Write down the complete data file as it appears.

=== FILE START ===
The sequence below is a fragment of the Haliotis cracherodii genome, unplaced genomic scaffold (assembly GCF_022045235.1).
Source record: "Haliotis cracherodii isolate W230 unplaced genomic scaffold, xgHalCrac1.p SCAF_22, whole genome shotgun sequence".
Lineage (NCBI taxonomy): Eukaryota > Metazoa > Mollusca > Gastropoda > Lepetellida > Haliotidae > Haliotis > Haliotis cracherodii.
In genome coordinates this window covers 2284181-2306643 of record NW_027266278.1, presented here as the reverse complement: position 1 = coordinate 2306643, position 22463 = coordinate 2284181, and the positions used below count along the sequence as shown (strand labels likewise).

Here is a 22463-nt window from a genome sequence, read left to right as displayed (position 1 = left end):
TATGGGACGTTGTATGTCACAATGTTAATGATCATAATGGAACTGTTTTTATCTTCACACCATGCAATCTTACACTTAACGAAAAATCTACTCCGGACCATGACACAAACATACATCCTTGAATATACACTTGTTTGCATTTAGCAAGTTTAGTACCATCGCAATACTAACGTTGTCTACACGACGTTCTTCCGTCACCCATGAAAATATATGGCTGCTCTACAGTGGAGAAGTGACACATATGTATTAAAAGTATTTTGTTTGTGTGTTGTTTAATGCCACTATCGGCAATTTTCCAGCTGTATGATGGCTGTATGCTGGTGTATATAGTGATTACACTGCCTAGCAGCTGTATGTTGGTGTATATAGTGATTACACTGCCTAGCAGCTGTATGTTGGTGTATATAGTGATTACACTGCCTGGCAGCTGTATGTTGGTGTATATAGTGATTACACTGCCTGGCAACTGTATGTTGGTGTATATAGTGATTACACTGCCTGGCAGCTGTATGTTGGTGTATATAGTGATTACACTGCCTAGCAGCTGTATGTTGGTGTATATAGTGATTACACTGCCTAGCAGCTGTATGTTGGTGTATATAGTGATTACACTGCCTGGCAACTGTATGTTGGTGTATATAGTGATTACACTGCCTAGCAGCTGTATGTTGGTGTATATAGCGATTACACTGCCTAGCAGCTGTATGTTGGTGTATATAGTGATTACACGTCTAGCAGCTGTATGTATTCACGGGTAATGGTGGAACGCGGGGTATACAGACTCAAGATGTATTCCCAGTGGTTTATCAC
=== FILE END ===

The sequence below is a fragment of the Haliotis cracherodii genome, unplaced genomic scaffold (assembly GCF_022045235.1).
Source record: "Haliotis cracherodii isolate W230 unplaced genomic scaffold, xgHalCrac1.p SCAF_22, whole genome shotgun sequence".
Lineage (NCBI taxonomy): Eukaryota > Metazoa > Mollusca > Gastropoda > Lepetellida > Haliotidae > Haliotis > Haliotis cracherodii.
In genome coordinates this window covers 2284181-2306643 of record NW_027266278.1, presented here as the reverse complement: position 1 = coordinate 2306643, position 22463 = coordinate 2284181, and the positions used below count along the sequence as shown (strand labels likewise).

Here is a 22463-nt window from a genome sequence, read left to right as displayed (position 1 = left end):
TATGGGACGTTGTATGTCACAATGTTAATGATCATAATGGAACTGTTTTTATCTTCACACCATGCAATCTTACACTTAACGAAAAATCTACTCCGGACCATGACACAAACATACATCCTTGAATATACACTTGTTTGCATTTAGCAAGTTTAGTACCATCGCAATACTAACGTTGTCTACACGACGTTCTTCCGTCACCCATGAAAATATATGGCTGCTCTACAGTGGAGAAGTGACACATATGTATTAAAAGTATTTTGTTTGTGTGTTGTTTAATGCCACTATCGGCAATTTTCCAGCTGTATGATGGCTGTATGCTGGTGTATATAGTGATTACACTGCCTAGCAGCTGTATGTTGGTGTATATAGTGATTACACTGCCTAGCAGCTGTATGTTGGTGTATATAGTGATTACACTGCCTGGCAGCTGTATGTTGGTGTATATAGTGATTACACTGCCTGGCAACTGTATGTTGGTGTATATAGTGATTACACTGCCTGGCAGCTGTATGTTGGTGTATATAGTGATTACACTGCCTAGCAGCTGTATGTTGGTGTATATAGTGATTACACTGCCTAGCAGCTGTATGTTGGTGTATATAGTGATTACACTGCCTGGCAACTGTATGTTGGTGTATATAGTGATTACACTGCCTAGCAGCTGTATGTTGGTGTATATAGCGATTACACTGCCTAGCAGCTGTATGTTGGTGTATATAGTGATTACACGTCTAGCAGCTGTATGTATTCACGGGTAATGGTGGAACGCGGGGTATACAGACTCAAGATGTATTCCCAGTGGTTTATCAC